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|Title:||New evidence on mental health and housing affordability in cities: a quantile regression approach|
|Citation:||Cities, 2020; 96:1-7|
|Emma Baker, Ngoc Thien Anh Pham, Lyrian Daniela, Rebecca Bentley|
|Abstract:||Unaffordable housing costs are one of the most pressing issues facing our cities, affecting people's health in difficult to measure ways. People's health varies over time and dynamically interacts with experiences of housing. Longitudinal analyses rarely explicitly model these variations. Quantile regression is an underutilised tool for testing associations across the distribution of an outcome. In this paper we apply panel quantile regression to test whether cumulative exposure to unaffordable housing over time has differential impact on mental health, dependent on initial health status. Using an annual longitudinal sample of 20,906 urban Australians (2001–2016), we model mental health outcomes using quantile regression (accounting for being in 10th, 50th, 90th mental health percentile initially). Although traditional fixed-effects models find weak evidence of cumulative effect, quantile regression reveals that individuals with low-median initial mental health were more affected by unaffordable housing, and individuals with high initial mental health appeared to be protected. Our findings suggest quantile regression as a promising method for understanding complex human effects of urban problems, and that policies targeted toward people with the poorest mental health may mitigate the consequences of exposure to unaffordable housing.|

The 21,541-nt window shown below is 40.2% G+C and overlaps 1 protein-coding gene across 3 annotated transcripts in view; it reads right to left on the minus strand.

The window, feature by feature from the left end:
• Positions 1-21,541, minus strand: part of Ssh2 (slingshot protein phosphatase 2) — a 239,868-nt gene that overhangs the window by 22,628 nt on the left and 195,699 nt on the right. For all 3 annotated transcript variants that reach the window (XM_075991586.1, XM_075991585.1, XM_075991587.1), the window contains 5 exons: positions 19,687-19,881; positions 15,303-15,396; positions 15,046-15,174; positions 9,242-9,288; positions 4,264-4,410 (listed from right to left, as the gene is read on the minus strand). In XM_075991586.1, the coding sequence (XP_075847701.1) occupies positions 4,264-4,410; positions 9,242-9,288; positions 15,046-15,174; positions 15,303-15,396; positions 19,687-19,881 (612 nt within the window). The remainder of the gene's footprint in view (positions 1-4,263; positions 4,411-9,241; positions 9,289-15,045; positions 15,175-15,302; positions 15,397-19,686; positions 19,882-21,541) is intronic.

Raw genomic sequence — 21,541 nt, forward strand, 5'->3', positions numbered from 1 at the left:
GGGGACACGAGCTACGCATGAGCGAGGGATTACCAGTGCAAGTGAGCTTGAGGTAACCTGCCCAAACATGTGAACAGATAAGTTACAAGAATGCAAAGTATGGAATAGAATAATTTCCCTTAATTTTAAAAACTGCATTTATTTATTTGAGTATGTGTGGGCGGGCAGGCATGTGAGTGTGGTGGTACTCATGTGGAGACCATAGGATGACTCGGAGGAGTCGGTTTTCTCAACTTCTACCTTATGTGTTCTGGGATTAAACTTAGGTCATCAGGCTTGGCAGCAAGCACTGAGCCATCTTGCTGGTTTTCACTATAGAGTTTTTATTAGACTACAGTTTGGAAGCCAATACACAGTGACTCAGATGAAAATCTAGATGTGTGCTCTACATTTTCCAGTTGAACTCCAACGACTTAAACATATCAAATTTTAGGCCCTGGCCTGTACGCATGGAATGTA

|Keywords:||Longitudinal; mental health; quantile regression; housing; urban|
|Rights:||© 2019 Published by Elsevier Ltd.|
|Appears in Collections:||Architecture publications|
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